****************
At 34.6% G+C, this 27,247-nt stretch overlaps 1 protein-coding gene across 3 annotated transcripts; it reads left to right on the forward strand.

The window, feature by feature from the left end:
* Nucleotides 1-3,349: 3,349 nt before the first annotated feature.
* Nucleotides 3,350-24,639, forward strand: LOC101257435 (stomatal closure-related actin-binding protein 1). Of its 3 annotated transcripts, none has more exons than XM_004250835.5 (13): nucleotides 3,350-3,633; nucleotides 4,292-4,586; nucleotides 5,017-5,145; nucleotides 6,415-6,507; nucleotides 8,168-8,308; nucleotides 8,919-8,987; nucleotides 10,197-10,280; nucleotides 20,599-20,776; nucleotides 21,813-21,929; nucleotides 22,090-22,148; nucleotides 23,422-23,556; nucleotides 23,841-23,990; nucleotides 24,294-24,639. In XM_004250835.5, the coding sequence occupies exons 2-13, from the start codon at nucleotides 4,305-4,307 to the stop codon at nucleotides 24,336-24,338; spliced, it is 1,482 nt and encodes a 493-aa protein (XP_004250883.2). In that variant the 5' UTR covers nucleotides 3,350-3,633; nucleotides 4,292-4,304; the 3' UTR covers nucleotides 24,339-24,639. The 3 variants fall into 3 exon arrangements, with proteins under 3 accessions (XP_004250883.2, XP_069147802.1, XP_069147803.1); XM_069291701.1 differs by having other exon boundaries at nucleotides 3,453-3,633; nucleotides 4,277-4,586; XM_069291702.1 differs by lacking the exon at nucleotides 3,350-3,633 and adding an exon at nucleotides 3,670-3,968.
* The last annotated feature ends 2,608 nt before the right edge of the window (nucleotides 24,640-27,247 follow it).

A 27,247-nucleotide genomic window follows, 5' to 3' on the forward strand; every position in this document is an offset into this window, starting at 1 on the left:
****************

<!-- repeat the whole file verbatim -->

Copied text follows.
At 34.6% G+C, this 27,247-nt stretch overlaps 1 protein-coding gene across 3 annotated transcripts; it reads left to right on the forward strand.

The window, feature by feature from the left end:
* Nucleotides 1-3,349: 3,349 nt before the first annotated feature.
* Nucleotides 3,350-24,639, forward strand: LOC101257435 (stomatal closure-related actin-binding protein 1). Of its 3 annotated transcripts, none has more exons than XM_004250835.5 (13): nucleotides 3,350-3,633; nucleotides 4,292-4,586; nucleotides 5,017-5,145; nucleotides 6,415-6,507; nucleotides 8,168-8,308; nucleotides 8,919-8,987; nucleotides 10,197-10,280; nucleotides 20,599-20,776; nucleotides 21,813-21,929; nucleotides 22,090-22,148; nucleotides 23,422-23,556; nucleotides 23,841-23,990; nucleotides 24,294-24,639. In XM_004250835.5, the coding sequence occupies exons 2-13, from the start codon at nucleotides 4,305-4,307 to the stop codon at nucleotides 24,336-24,338; spliced, it is 1,482 nt and encodes a 493-aa protein (XP_004250883.2). In that variant the 5' UTR covers nucleotides 3,350-3,633; nucleotides 4,292-4,304; the 3' UTR covers nucleotides 24,339-24,639. The 3 variants fall into 3 exon arrangements, with proteins under 3 accessions (XP_004250883.2, XP_069147802.1, XP_069147803.1); XM_069291701.1 differs by having other exon boundaries at nucleotides 3,453-3,633; nucleotides 4,277-4,586; XM_069291702.1 differs by lacking the exon at nucleotides 3,350-3,633 and adding an exon at nucleotides 3,670-3,968.
* The last annotated feature ends 2,608 nt before the right edge of the window (nucleotides 24,640-27,247 follow it).

A 27,247-nucleotide genomic window follows, 5' to 3' on the forward strand; every position in this document is an offset into this window, starting at 1 on the left: